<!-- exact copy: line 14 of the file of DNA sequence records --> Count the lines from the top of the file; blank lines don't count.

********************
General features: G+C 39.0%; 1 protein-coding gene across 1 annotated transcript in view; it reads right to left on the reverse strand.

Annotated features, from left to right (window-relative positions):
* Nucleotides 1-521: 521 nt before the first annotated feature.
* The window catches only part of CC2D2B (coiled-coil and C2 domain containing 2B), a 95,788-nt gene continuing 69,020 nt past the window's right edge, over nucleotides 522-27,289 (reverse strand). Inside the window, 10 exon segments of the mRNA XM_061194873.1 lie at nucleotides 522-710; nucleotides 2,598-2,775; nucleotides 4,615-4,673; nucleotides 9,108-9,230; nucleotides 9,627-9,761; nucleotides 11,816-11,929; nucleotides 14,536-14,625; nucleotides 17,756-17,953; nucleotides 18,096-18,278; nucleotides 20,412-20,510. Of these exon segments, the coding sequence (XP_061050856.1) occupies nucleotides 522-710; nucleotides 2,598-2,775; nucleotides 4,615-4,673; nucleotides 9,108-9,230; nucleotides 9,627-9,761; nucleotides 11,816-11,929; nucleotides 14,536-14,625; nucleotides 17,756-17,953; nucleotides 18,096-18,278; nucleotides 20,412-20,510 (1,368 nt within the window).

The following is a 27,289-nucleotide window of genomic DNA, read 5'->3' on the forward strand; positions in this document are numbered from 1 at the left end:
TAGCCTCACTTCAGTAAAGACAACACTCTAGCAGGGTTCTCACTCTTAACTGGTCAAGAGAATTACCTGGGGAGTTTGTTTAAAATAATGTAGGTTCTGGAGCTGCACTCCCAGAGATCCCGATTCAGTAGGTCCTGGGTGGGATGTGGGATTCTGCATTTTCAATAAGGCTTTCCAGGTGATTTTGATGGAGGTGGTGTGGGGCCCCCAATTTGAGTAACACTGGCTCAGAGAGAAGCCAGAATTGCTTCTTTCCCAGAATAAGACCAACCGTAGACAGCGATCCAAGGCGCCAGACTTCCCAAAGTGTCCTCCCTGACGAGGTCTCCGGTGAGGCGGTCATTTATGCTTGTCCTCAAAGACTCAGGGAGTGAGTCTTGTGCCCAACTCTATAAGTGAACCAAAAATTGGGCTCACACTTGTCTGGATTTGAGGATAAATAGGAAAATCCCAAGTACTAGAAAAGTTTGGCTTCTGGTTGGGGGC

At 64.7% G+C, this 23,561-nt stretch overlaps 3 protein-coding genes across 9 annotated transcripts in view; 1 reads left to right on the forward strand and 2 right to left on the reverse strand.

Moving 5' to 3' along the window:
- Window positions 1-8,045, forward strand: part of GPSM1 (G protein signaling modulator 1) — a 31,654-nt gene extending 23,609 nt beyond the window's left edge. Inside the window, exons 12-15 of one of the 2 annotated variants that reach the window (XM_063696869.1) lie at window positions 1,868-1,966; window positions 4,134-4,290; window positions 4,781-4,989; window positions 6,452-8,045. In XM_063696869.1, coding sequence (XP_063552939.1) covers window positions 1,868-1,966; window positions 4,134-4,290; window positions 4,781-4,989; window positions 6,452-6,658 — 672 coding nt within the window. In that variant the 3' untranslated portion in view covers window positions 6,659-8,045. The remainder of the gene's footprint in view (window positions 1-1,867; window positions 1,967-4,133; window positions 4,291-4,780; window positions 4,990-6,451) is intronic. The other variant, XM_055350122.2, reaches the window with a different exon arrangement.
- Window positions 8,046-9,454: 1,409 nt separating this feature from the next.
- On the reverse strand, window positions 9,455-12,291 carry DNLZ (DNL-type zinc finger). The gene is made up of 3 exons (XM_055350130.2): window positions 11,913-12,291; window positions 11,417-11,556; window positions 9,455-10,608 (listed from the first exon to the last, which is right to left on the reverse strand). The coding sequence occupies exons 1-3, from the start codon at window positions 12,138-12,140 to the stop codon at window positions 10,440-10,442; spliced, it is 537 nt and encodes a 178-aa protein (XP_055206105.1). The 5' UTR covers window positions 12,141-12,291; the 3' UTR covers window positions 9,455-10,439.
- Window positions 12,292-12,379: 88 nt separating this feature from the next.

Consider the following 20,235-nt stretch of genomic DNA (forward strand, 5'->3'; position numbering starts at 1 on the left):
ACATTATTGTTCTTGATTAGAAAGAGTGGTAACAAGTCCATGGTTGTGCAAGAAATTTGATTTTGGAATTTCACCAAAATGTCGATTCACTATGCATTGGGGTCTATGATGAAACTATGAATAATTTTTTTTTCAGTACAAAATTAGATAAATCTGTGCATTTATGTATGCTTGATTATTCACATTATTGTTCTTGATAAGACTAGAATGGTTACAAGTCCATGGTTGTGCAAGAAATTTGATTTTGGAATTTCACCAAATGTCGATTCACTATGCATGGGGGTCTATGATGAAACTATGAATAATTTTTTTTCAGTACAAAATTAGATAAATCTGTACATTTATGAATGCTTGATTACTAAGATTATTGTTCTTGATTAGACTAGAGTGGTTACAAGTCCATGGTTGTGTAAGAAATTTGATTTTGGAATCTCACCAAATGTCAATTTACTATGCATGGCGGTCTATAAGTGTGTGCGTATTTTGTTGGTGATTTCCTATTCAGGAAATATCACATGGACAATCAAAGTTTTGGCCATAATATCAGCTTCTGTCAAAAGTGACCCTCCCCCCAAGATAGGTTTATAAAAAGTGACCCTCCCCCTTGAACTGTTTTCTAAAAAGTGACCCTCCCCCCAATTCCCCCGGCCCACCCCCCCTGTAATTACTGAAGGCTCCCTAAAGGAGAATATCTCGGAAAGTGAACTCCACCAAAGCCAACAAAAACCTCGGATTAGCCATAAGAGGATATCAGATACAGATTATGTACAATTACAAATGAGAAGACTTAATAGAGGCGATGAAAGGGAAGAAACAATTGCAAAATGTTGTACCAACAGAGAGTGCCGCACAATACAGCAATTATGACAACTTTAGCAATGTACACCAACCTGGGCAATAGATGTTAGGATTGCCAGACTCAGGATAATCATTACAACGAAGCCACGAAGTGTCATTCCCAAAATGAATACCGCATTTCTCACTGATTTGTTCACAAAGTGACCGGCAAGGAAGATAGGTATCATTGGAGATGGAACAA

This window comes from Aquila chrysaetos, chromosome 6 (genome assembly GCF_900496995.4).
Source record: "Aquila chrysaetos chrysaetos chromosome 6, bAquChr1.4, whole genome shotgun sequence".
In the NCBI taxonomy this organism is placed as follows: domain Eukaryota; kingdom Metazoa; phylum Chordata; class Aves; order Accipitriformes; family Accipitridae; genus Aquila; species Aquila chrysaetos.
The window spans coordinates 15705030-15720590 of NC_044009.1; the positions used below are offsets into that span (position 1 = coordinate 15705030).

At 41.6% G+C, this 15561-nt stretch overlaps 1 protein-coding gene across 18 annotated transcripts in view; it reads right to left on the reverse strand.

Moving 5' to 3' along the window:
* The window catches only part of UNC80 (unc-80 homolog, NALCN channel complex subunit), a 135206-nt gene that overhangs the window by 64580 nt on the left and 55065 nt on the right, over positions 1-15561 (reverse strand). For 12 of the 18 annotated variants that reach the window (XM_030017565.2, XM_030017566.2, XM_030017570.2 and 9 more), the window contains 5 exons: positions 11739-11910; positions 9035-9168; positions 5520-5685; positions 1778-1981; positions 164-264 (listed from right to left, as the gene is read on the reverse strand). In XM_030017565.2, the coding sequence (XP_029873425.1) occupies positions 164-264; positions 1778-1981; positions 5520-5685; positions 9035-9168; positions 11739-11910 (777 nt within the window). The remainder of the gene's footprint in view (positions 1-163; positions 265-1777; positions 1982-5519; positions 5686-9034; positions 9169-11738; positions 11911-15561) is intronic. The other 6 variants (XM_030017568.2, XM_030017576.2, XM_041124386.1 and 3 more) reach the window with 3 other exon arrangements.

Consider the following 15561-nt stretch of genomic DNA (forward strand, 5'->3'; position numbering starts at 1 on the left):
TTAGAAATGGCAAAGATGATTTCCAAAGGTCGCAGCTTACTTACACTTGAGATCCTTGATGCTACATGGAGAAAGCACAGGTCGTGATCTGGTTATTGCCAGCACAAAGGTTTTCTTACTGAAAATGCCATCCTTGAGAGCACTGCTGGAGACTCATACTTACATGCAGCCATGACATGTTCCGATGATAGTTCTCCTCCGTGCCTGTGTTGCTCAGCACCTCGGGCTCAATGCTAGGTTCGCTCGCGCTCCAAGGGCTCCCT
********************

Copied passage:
ACATTATTGTTCTTGATTAGAAAGAGTGGTAACAAGTCCATGGTTGTGCAAGAAATTTGATTTTGGAATTTCACCAAAATGTCGATTCACTATGCATTGGGGTCTATGATGAAACTATGAATAATTTTTTTTTCAGTACAAAATTAGATAAATCTGTGCATTTATGTATGCTTGATTATTCACATTATTGTTCTTGATAAGACTAGAATGGTTACAAGTCCATGGTTGTGCAAGAAATTTGATTTTGGAATTTCACCAAATGTCGATTCACTATGCATGGGGGTCTATGATGAAACTATGAATAATTTTTTTTCAGTACAAAATTAGATAAATCTGTACATTTATGAATGCTTGATTACTAAGATTATTGTTCTTGATTAGACTAGAGTGGTTACAAGTCCATGGTTGTGTAAGAAATTTGATTTTGGAATCTCACCAAATGTCAATTTACTATGCATGGCGGTCTATAAGTGTGTGCGTATTTTGTTGGTGATTTCCTATTCAGGAAATATCACATGGACAATCAAAGTTTTGGCCATAATATCAGCTTCTGTCAAAAGTGACCCTCCCCCCAAGATAGGTTTATAAAAAGTGACCCTCCCCCTTGAACTGTTTTCTAAAAAGTGACCCTCCCCCCAATTCCCCCGGCCCACCCCCCCTGTAATTACTGAAGGCTCCCTAAAGGAGAATATCTCGGAAAGTGAACTCCACCAAAGCCAACAAAAACCTCGGATTAGCCATAAGAGGATATCAGATACAGATTATGTACAATTACAAATGAGAAGACTTAATAGAGGCGATGAAAGGGAAGAAACAATTGCAAAATGTTGTACCAACAGAGAGTGCCGCACAATACAGCAATTATGACAACTTTAGCAATGTACACCAACCTGGGCAATAGATGTTAGGATTGCCAGACTCAGGATAATCATTACAACGAAGCCACGAAGTGTCATTCCCAAAATGAATACCGCATTTCTCACTGATTTGTTCACAAAGTGACCGGCAAGGAAGATAGGTATCATTGGAGATGGAACAA